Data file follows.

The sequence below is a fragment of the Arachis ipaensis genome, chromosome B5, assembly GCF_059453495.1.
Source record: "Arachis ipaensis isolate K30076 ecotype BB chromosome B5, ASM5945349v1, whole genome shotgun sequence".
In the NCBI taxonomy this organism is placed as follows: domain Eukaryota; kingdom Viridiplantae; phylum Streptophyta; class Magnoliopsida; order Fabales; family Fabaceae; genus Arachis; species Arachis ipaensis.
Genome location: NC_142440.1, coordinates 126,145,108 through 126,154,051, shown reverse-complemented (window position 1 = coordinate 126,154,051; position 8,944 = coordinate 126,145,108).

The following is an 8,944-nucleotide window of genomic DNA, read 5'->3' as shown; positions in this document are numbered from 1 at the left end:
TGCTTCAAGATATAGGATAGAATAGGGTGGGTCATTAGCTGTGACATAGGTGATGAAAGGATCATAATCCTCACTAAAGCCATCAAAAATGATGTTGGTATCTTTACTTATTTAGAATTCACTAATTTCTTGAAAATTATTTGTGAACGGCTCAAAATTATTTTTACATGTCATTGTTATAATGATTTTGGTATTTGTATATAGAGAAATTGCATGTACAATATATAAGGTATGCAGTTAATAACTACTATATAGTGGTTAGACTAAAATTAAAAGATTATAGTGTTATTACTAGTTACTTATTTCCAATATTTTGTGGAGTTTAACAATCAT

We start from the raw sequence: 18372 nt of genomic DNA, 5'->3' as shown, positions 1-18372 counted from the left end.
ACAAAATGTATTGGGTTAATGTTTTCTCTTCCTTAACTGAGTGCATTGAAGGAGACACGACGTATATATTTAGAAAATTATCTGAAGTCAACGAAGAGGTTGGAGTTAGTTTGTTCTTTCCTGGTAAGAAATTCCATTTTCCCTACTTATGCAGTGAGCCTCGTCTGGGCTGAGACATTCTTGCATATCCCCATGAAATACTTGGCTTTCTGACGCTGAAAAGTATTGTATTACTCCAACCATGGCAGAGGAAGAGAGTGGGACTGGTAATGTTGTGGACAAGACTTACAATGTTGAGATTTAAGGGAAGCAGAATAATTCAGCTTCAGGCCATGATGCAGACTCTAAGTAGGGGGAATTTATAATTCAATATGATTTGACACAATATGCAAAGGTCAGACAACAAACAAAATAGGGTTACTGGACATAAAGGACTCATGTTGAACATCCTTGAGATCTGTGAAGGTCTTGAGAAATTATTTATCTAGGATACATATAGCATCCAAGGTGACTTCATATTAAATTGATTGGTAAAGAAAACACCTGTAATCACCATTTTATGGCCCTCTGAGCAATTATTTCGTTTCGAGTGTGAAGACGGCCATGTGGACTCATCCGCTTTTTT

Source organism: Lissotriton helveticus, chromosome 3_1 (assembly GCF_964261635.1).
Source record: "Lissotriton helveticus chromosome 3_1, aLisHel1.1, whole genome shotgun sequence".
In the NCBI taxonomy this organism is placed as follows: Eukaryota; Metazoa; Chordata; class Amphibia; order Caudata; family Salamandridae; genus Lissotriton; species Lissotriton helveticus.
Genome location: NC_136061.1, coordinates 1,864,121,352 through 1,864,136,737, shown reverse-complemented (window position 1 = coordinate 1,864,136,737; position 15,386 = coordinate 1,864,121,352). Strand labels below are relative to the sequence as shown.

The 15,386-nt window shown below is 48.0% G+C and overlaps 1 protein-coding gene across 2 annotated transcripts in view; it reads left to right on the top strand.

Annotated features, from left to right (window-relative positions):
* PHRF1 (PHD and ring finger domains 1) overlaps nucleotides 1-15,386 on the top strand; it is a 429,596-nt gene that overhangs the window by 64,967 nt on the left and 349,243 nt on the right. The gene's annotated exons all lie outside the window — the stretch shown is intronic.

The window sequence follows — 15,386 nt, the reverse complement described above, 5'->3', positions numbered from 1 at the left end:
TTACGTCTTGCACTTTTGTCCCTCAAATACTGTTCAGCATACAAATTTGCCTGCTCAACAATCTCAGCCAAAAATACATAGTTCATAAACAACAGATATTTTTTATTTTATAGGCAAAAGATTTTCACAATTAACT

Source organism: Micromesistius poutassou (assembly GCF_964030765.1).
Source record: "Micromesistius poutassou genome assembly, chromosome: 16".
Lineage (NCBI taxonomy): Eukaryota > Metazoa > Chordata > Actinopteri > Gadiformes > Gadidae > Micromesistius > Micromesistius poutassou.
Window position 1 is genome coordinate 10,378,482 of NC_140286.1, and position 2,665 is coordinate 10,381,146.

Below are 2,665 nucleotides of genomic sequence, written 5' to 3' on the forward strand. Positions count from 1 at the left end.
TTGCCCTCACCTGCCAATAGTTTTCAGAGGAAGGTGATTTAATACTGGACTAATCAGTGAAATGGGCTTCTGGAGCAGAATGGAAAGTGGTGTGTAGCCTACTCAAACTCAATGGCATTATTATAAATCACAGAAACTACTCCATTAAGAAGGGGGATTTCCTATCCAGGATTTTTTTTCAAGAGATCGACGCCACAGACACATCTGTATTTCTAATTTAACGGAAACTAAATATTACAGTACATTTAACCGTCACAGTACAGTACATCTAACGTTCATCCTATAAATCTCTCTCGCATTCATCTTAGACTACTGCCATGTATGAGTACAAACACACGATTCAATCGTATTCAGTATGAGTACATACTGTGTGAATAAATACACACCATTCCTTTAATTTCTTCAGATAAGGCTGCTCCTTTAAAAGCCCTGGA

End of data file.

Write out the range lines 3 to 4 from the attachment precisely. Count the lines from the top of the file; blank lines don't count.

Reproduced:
In the NCBI taxonomy this organism is placed as follows: domain Eukaryota; kingdom Viridiplantae; phylum Streptophyta; class Magnoliopsida; order Fabales; family Fabaceae; genus Arachis; species Arachis ipaensis.
Genome location: NC_142440.1, coordinates 126,145,108 through 126,154,051, shown reverse-complemented (window position 1 = coordinate 126,154,051; position 8,944 = coordinate 126,145,108).